One thing that is different from a telemedicine visit is that you must obtain consent from the patient to be treated virtually. Whether it’s telephonic, text message or video, a provider must document that the patient has given consent to be seen via a telehealth channel and that he or she authorizes the provider to give advice over that medium. When the pandemic is over, you will probably need written documentation from the patient; currently, verbal consent is acceptable.
I recommend contacting your EHR provider, too, because the system may have a feature that downloads and inputs text messages. In addition, some EHR systems offer telehealth platforms and may have a vendor or tool already in place that will automatically upload the record and notes for documentation purposes. Be sure to ask about remote options available.
There is one caveat to documentation that I highly recommend: do not record video consults. I realize this could be a convenient solution to note taking, but it would be better to take hand-written notes or have a scribe participate in the consult (with the patient’s permission). If you hit the record button, the visit can be discoverable for personal injury attorneys and risk liability.
Takeaway: Just as if the visit were in person, documentation will not only help cover you against any claims, but it allows you to get reimbursed.
HIPAA waiver does not negate standard of care for HIPAA compliance
I can’t emphasize enough that when implementing telemedicine, the standard of care does not change.
Standard of care is defined as what a thoughtful, reasonable, prudent provider (physician, nurse, physician assistant, nurse practitioner) would provide in a similar circumstance. This rule has not changed, so be aware that it remains the same for a telemedicine visit as it would be for an in-person visit.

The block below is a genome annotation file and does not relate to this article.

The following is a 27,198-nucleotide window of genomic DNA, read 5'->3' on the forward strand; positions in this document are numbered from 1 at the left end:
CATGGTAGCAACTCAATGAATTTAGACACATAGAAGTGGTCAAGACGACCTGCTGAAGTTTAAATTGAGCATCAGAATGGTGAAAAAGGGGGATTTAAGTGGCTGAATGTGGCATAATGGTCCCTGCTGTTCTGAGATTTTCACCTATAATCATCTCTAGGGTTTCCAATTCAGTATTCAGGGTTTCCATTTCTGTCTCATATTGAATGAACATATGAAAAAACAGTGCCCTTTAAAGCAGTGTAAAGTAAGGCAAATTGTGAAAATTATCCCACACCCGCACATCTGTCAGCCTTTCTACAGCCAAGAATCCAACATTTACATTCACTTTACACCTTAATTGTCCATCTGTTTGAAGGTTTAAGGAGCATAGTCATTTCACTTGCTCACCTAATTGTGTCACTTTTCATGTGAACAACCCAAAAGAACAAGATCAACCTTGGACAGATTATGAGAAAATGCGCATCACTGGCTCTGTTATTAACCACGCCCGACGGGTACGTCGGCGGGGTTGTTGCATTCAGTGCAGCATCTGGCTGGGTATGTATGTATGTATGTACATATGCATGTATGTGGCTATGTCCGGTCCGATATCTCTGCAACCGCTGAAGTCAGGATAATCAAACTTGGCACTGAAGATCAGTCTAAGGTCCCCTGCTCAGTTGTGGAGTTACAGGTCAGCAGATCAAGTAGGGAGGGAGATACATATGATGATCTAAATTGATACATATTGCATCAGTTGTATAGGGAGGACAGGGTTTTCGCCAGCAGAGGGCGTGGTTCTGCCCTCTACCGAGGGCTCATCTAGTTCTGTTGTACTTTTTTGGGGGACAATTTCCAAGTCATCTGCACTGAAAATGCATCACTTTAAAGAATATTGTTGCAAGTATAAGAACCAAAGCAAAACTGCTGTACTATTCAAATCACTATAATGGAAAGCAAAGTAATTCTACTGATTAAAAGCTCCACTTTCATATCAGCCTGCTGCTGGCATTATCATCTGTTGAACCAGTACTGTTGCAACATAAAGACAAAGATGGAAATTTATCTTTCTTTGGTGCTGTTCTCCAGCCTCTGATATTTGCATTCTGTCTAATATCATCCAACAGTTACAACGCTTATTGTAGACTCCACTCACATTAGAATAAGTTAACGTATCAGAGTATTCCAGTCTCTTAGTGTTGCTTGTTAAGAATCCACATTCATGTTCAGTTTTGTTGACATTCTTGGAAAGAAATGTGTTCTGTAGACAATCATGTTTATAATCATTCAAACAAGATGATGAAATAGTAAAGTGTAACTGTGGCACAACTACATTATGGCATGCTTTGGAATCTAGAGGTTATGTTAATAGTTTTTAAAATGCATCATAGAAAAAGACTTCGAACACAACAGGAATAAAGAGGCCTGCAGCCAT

Standard of care is often specialty driven and locality based. Be sure to contact your malpractice insurance carrier to make sure you or your practice’s providers are allowed to conduct telemedicine visits, and get written authorization.
Also, while some licensing restrictions have been eased, if you plan to consult a patient in another state, remember it is that state’s laws that will govern your malpractice claims.
Takeaway: confirm whether you can conduct telehealth visits, define what kind of patients you want to see using this mode of communication, and have the CPT codes ready.
Your scope of practice must also meet HIPAA compliance
Scope of practice is defined as what kind of care a provider can deliver based on education, training and experience. For example, an orthopedic surgeon shouldn’t be giving advice about urological issues.
Also, most states still require collaboration or supervision agreements with physician assistants and nurse practitioners. However, that collaboration and supervision can be conducted via telehealth, as long as the agreements are in place. Again some of these restrictions are being lifted temporarily, but it is best to consult with a compliance legal professional.
Takeaway: try not to practice outside of your scope and confirm that you have agreements in place with complementary providers.